Follow by Email

Sunday, 11 November 2018

NaBloPoMo 2018: Day 11: Epilogue to Guddi's story

I hate dark stories that have no scope for hope. Which is why I never write them. Even in stories that have sadness, I try to leave the reader with something positive. But then, if I must grow as a writer, it is equally important to not shy away from writing in some genre out of dislike or fear of the unknown.

When I wrote “No leftovers for Guddi,” I deliberately set out to write a dark story. One that was meant to jolt the reader. The setting at the beginning with the Diwali and the lights and joy, comes to a very harsh, almost crashing halt at the end scene.

Judging from the feedback I received, people were shocked either by the content of the story itself or at the fact that I had written such a story. Either way, my objective was achieved.

There have been readers asking me for a sort of clarification, so here goes.

I created this character of the father who was so fond of Guddi that her death became a tipping point, and he just went crazy, refusing to accept her death, and continued acting as if she was still alive. Why Guddi dies isn't important here; how it affects her father is.

There is a technique that writers use, called foreshadowing. It means small clues are given in the beginning stages of the story to hint at how it’s going to end. One can choose to give very clear signs, but I went for subtle in this story with the mention of “icy clasp on his heart” and the boss’s “blank stare”.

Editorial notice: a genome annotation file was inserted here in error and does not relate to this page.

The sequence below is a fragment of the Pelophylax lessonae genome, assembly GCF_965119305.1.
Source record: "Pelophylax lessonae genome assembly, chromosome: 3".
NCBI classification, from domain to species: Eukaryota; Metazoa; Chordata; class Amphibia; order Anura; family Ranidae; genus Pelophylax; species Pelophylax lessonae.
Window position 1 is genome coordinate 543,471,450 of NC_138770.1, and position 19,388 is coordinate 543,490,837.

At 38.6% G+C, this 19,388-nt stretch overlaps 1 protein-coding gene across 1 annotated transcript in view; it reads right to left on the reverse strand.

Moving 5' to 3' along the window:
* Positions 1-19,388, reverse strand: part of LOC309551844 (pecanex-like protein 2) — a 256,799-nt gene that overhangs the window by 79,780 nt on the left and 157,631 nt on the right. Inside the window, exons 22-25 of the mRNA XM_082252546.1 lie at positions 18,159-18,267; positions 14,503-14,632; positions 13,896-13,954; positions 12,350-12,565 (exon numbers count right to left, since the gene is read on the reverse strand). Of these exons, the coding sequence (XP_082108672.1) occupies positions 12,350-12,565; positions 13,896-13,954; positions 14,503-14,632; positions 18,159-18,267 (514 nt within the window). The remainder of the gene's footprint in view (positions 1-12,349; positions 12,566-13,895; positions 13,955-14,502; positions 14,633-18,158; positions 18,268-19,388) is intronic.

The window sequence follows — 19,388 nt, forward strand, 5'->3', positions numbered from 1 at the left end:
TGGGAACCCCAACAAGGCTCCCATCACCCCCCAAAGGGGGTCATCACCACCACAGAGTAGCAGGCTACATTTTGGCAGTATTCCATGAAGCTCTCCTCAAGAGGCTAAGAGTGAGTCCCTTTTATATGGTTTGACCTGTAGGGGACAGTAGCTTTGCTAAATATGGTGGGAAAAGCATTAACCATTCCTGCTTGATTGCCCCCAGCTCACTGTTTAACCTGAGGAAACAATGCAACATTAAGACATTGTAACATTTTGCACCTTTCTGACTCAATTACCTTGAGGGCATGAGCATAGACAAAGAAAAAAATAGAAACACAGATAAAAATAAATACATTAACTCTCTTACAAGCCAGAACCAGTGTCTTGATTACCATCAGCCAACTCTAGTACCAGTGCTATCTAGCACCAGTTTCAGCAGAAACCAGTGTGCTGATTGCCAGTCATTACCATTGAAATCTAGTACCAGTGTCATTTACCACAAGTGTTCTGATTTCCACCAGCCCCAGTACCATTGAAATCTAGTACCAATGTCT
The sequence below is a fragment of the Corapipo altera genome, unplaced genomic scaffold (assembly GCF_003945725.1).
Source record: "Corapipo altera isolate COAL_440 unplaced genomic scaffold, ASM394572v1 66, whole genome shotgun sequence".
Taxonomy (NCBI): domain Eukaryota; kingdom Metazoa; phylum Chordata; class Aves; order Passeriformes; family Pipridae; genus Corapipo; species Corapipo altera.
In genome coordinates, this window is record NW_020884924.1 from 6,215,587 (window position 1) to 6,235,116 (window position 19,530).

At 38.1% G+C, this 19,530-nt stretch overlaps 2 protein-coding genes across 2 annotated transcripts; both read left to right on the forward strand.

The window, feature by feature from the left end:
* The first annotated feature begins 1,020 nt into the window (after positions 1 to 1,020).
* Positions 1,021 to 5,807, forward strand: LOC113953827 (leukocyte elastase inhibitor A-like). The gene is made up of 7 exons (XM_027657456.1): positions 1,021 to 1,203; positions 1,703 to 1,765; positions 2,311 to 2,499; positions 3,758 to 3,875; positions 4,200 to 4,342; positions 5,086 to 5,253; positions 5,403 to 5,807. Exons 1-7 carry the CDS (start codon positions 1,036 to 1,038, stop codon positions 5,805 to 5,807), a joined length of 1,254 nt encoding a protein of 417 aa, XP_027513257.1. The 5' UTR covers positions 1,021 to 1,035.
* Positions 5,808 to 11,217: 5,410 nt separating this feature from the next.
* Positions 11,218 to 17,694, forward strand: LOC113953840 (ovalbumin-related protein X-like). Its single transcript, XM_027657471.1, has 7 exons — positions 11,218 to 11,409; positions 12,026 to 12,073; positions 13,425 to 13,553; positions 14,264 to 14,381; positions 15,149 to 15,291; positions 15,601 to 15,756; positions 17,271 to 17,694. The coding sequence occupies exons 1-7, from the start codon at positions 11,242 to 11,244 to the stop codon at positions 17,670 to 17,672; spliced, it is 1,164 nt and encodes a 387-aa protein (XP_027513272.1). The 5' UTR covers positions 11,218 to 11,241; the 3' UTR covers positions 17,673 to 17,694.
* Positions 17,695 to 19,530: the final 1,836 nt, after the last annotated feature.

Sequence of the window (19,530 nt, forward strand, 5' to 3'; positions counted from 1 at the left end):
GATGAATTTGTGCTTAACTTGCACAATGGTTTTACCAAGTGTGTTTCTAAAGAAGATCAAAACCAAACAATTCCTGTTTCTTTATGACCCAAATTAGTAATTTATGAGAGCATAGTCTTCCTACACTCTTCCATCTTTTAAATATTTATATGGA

Some readers said they didn’t see the end coming. I understand. That’s because of the expectation that a character should seem logical. But I’ve heard of people who, when they reach some tipping point, flip, and behave in a way that normal people would find incomprehensible.

In my mind, Guddi’s father was pushed into this abnormal behaviour by her death that his mind wouldn’t accept. It is quite possible for such people to continue with normal behaviour in social situations, and they may not appear crazy to outsiders.

I included a mention of the prompt – Leftovers – in the story. But the prompt was part of the subtext too – Guddi herself has become “leftovers” for the maggots, and in another sense, the father is also essentially dead, and whatever is there of him is only the “leftovers”.

If you felt the story was an emotional roller-coaster, I’d say “Mission Accomplished” 😄

Many readers told me they felt very sad, had a heavy heart and were almost on the point of tears. Although I’m sorry for making them sad, I’d like to take that as a compliment, too 😇

A big thank you to all those who took time to read and share their thoughts!

No comments:

Post a comment

Do share your thoughts on this through the comment section. All you need to do is click on the hyperlinked word "comments" at the end of the blog and then enter your message in the box that opens up. If you so wish, you may also get in touch with me through email: